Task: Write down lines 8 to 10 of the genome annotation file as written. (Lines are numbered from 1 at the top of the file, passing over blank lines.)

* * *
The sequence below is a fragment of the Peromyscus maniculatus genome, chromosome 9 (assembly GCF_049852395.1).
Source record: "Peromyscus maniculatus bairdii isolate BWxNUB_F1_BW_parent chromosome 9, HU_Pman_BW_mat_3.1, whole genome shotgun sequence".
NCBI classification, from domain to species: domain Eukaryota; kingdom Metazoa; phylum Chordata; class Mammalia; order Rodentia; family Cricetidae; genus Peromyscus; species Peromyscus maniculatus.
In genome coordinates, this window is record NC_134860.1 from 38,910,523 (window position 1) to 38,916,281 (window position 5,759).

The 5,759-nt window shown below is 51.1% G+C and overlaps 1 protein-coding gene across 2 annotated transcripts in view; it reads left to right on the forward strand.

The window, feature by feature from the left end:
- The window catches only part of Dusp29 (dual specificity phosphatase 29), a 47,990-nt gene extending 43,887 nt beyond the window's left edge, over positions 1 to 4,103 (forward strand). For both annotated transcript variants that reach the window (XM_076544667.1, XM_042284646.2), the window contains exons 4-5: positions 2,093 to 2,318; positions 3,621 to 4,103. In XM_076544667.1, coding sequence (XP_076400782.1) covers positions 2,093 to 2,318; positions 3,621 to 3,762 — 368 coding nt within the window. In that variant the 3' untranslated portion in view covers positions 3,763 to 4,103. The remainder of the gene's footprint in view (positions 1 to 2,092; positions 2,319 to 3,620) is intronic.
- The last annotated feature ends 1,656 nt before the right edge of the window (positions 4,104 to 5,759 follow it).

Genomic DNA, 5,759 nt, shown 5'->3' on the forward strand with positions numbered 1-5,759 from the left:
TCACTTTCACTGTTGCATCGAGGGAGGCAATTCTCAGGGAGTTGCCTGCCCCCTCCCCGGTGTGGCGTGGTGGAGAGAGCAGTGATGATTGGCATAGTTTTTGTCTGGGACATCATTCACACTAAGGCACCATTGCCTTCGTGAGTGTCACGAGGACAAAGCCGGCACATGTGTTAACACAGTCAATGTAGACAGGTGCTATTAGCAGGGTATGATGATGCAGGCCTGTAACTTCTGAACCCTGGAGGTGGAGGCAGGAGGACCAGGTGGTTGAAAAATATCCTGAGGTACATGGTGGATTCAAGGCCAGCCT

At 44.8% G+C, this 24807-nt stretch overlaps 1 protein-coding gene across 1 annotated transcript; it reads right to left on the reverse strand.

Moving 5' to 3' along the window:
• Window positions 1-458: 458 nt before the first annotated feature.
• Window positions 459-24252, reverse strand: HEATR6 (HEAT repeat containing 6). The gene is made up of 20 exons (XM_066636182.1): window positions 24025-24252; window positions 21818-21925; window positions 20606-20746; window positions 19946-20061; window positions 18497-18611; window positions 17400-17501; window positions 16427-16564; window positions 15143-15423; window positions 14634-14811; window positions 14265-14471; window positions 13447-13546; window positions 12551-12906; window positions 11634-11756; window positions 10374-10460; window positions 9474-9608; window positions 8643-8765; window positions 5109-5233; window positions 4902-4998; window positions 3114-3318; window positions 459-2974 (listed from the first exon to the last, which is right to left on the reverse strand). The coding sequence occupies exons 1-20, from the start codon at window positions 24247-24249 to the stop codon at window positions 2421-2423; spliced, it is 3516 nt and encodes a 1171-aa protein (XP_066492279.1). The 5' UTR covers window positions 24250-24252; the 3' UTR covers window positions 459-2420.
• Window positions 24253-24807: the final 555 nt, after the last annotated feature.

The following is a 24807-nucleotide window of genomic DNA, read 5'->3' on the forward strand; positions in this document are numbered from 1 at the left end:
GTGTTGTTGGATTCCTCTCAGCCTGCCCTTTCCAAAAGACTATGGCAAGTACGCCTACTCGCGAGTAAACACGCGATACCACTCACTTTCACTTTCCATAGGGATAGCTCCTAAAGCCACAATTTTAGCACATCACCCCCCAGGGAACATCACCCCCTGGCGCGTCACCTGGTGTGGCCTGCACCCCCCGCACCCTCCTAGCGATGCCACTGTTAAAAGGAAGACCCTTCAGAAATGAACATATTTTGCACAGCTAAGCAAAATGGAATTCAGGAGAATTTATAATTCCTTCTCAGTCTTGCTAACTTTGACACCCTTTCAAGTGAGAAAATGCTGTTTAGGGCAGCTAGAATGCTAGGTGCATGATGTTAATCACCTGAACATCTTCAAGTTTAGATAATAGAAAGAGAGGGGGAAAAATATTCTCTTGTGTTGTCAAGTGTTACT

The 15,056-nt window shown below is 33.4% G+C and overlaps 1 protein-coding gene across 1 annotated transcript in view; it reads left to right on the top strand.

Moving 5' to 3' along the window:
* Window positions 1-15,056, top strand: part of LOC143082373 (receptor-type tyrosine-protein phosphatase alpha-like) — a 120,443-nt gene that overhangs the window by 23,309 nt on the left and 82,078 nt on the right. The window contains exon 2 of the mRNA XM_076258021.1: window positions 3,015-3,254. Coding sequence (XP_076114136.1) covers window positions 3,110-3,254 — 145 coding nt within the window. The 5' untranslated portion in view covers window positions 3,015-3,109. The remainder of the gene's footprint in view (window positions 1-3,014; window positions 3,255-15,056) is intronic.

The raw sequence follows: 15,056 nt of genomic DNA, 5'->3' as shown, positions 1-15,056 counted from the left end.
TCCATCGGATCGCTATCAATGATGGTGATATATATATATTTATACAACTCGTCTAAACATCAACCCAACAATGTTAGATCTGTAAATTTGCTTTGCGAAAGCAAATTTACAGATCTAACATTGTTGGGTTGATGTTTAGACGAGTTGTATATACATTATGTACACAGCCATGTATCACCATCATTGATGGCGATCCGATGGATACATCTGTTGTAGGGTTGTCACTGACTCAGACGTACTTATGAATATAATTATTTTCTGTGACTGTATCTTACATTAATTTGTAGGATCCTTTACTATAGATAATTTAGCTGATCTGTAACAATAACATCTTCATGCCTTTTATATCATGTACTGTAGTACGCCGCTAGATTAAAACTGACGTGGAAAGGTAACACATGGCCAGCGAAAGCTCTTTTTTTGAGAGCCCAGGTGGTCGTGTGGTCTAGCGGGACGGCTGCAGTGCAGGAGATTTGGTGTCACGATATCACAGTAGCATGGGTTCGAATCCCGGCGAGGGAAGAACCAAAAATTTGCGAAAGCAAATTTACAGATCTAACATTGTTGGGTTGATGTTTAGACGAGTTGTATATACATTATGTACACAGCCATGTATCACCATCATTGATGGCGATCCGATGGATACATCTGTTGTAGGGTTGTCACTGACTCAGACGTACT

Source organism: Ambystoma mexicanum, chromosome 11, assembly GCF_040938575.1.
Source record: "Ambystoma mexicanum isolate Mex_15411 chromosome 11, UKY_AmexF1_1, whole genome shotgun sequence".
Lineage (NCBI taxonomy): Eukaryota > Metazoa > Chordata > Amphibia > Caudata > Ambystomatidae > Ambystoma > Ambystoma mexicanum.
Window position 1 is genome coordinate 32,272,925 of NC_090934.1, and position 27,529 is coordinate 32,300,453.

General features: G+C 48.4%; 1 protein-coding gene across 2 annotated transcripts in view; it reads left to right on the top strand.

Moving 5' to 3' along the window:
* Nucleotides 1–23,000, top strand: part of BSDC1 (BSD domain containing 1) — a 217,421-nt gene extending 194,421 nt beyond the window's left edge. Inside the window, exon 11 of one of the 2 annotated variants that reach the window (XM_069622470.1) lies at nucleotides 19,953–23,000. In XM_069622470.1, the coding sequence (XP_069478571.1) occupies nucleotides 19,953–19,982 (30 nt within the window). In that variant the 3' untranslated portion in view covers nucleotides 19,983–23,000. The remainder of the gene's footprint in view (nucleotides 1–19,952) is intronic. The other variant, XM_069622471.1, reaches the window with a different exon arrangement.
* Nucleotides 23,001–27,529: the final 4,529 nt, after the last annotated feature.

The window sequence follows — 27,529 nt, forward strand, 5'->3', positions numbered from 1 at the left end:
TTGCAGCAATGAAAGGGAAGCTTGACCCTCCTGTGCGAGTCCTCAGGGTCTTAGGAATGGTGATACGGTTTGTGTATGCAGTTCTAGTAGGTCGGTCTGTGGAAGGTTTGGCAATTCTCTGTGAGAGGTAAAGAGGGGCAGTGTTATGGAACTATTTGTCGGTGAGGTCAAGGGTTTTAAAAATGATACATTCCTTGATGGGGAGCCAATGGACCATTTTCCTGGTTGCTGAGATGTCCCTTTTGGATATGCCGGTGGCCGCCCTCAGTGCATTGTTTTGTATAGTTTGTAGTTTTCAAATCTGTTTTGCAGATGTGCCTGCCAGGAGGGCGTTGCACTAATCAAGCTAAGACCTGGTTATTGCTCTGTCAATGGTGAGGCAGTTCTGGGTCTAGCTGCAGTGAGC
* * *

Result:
- The last annotated feature ends 1,656 nt before the right edge of the window (positions 4,104 to 5,759 follow it).

Genomic DNA, 5,759 nt, shown 5'->3' on the forward strand with positions numbered 1-5,759 from the left:
TCACTTTCACTGTTGCATCGAGGGAGGCAATTCTCAGGGAGTTGCCTGCCCCCTCCCCGGTGTGGCGTGGTGGAGAGAGCAGTGATGATTGGCATAGTTTTTGTCTGGGACATCATTCACACTAAGGCACCATTGCCTTCGTGAGTGTCACGAGGACAAAGCCGGCACATGTGTTAACACAGTCAATGTAGACAGGTGCTATTAGCAGGGTATGATGATGCAGGCCTGTAACTTCTGAACCCTGGAGGTGGAGGCAGGAGGACCAGGTGGTTGAAAAATATCCTGAGGTACATGGTGGATTCAAGGCCAGCCT